Acknowledging High Levels

Kerry Weisner has cataloged many questions and answers about discipline on her Discipline Answers blog. Her comments below answer a pressing question from many adults who would like to acknowledge appropriate and acceptable behaviors—Level C and D of the hierarchy from the Raise Responsibility System.

Reflection and self-evaluation are key attributes of the system. By referring to the hierarchy, adults can encourage reflection on the higher, desirable levels. After explaining/teaching the hierarchy, the procedure is for the adult to ask the young person to identify the chosen level.

It is unnecessary and even counterproductive to attempt to evaluate the motivation levels of C (external) or D (internal). However, it can be very empowering for young people themselves to assess their own level in various situations. By becoming consciously aware of the powerful inner feelings of satisfaction arising from Level D, young people often feel a desire to aim for this higher level again. This should be encouraged; yet, effective acknowledgment of Level D requires some further insight.

By definition, Level D refers to motivation that is prompted by taking the initiative to do what is right—regardless of external factors. In other words, the MOTIVATION at this level is a desire to do the right thing simply because it is the right thing to do without any intention to impress or please another or to avoid some type of punishment.

When parents, teachers, and other adults witness such behavior, they are so moved that they often want to reinforce it. The intention is admirable because the young person may not consciously be aware of the decision to act from this highest level. How is this accomplished? How does an adult encourage repetition of such admirable motivation?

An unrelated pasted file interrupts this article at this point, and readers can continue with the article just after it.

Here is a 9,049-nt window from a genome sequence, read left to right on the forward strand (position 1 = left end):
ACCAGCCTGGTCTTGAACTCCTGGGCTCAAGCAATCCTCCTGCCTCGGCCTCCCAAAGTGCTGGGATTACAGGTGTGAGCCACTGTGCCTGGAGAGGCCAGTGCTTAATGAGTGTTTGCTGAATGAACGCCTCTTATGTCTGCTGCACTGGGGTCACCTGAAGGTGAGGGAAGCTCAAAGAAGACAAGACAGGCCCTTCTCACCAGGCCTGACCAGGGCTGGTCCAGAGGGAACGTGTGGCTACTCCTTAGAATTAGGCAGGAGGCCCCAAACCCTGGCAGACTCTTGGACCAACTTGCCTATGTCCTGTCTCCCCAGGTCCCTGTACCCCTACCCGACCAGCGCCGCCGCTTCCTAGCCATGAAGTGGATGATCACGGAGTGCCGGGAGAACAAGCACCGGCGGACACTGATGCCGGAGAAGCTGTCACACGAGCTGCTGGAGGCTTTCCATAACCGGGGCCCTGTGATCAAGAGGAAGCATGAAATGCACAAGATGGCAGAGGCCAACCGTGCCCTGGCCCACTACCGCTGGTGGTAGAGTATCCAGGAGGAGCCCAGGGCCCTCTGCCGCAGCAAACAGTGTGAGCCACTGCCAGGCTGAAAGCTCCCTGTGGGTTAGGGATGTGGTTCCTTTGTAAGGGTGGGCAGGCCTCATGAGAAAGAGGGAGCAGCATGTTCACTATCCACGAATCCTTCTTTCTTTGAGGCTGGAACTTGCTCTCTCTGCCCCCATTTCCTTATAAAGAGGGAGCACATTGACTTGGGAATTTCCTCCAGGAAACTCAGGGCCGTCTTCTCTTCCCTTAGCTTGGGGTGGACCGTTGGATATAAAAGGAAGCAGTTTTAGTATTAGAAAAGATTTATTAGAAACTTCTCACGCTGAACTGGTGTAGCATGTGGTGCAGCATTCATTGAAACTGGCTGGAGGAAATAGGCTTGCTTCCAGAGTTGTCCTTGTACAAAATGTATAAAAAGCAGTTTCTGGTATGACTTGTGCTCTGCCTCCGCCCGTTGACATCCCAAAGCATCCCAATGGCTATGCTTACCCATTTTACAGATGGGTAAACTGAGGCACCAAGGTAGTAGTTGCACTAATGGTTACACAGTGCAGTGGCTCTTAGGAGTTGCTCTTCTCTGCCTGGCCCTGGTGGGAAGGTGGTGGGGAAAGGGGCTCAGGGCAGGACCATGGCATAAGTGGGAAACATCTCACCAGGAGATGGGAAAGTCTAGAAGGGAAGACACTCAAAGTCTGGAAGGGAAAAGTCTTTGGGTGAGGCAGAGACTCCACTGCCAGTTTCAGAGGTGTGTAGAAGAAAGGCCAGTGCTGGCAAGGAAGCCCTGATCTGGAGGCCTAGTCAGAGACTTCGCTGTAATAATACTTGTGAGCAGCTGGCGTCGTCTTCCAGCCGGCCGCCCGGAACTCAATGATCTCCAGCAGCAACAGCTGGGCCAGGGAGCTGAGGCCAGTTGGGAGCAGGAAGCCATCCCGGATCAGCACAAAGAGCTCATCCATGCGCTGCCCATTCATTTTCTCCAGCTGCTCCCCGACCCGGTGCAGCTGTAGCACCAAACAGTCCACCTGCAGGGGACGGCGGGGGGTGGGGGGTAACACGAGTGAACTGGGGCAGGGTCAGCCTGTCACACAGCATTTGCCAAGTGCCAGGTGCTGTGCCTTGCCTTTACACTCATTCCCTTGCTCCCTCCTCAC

The answer is by the adult's own modeling of reflection. This can be as simple as the adult saying, "I wonder what level that was on?" Without an understanding of this important point, adults may revert to external approaches by giving praise and rewards that promote external motivation—Level C, rather than Level D.

The point to remember here is that external rewards change motivation. Research studies consistently show that if Level D motivation is repeatedly reinforced with Level C-type recognition, there is a greater likelihood that in the future the child's motivation level will actually drop to that of Level C. For example, studies show that children rewarded or praised for demonstrating caring and kind behavior will actually exhibit less genuine caring and kindness in the future, which of course is not what the well-meaning adults intended at all. Therefore, in order to effectively reinforce Level D motivation, the adult should simply prompt the child to reflect on his or her level—thus bringing attention to it. As mentioned above, the adult begins by prompting reflection, but instead of waiting for a response or engaging in further conversation, the adult simply asks the rhetorical question, "I wonder what level that was on?" or catches the child's eye, smiles, and walks away. This leaves the youngster to reflect on the highest level and experience the positive and powerful feelings inherently associated with Level D motivation.

At first, merely modeling reflective questioning doesn't seem like enough for many people who are accustomed to reinforcing desirable behavior by external manipulatives through praise and rewarding. New approaches often feel odd and uncomfortable at first. Yet, people who truly want to encourage more consistent higher level motivation and resulting behavior will take a leap of faith. They will start by reflecting on their goal (Level C–obtaining obedience or level D–promoting responsibility). They will model their own behavior accordingly and will prompt those they are trying to influence by asking reflective questions for further self-evaluation.

More information on this topic is available at